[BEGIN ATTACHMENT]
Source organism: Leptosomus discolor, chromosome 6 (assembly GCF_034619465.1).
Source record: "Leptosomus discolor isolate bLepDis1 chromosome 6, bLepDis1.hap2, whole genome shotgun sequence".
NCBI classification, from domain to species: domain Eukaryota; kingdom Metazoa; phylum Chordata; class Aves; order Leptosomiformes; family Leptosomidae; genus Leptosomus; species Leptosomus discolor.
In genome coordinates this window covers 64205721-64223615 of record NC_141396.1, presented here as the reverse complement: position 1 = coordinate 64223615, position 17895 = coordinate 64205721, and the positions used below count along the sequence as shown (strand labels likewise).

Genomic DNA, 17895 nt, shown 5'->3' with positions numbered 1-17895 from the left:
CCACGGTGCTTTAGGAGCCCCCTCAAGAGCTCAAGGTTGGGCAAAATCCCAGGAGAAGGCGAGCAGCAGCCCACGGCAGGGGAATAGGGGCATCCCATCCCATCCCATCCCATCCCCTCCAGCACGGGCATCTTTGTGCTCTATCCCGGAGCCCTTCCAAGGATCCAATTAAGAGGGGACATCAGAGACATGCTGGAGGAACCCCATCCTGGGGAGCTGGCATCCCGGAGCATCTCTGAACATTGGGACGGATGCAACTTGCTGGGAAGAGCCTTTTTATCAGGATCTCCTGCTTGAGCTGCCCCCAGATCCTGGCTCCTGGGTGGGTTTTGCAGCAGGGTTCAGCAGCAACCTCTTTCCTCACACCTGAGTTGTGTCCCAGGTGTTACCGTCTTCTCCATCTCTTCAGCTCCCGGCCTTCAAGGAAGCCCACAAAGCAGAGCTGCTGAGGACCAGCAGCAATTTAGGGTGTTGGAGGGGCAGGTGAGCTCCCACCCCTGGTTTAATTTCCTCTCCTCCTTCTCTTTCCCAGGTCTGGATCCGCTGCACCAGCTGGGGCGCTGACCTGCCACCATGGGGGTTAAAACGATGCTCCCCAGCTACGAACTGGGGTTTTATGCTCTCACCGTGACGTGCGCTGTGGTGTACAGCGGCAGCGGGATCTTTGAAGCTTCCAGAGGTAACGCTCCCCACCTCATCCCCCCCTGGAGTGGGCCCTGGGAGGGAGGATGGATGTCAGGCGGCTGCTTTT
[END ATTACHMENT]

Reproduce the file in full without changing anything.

Source organism: Leptosomus discolor, chromosome 6 (assembly GCF_034619465.1).
Source record: "Leptosomus discolor isolate bLepDis1 chromosome 6, bLepDis1.hap2, whole genome shotgun sequence".
NCBI classification, from domain to species: domain Eukaryota; kingdom Metazoa; phylum Chordata; class Aves; order Leptosomiformes; family Leptosomidae; genus Leptosomus; species Leptosomus discolor.
In genome coordinates this window covers 64205721-64223615 of record NC_141396.1, presented here as the reverse complement: position 1 = coordinate 64223615, position 17895 = coordinate 64205721, and the positions used below count along the sequence as shown (strand labels likewise).

Genomic DNA, 17895 nt, shown 5'->3' with positions numbered 1-17895 from the left:
CCACGGTGCTTTAGGAGCCCCCTCAAGAGCTCAAGGTTGGGCAAAATCCCAGGAGAAGGCGAGCAGCAGCCCACGGCAGGGGAATAGGGGCATCCCATCCCATCCCATCCCATCCCCTCCAGCACGGGCATCTTTGTGCTCTATCCCGGAGCCCTTCCAAGGATCCAATTAAGAGGGGACATCAGAGACATGCTGGAGGAACCCCATCCTGGGGAGCTGGCATCCCGGAGCATCTCTGAACATTGGGACGGATGCAACTTGCTGGGAAGAGCCTTTTTATCAGGATCTCCTGCTTGAGCTGCCCCCAGATCCTGGCTCCTGGGTGGGTTTTGCAGCAGGGTTCAGCAGCAACCTCTTTCCTCACACCTGAGTTGTGTCCCAGGTGTTACCGTCTTCTCCATCTCTTCAGCTCCCGGCCTTCAAGGAAGCCCACAAAGCAGAGCTGCTGAGGACCAGCAGCAATTTAGGGTGTTGGAGGGGCAGGTGAGCTCCCACCCCTGGTTTAATTTCCTCTCCTCCTTCTCTTTCCCAGGTCTGGATCCGCTGCACCAGCTGGGGCGCTGACCTGCCACCATGGGGGTTAAAACGATGCTCCCCAGCTACGAACTGGGGTTTTATGCTCTCACCGTGACGTGCGCTGTGGTGTACAGCGGCAGCGGGATCTTTGAAGCTTCCAGAGGTAACGCTCCCCACCTCATCCCCCCCTGGAGTGGGCCCTGGGAGGGAGGATGGATGTCAGGCGGCTGCTTTT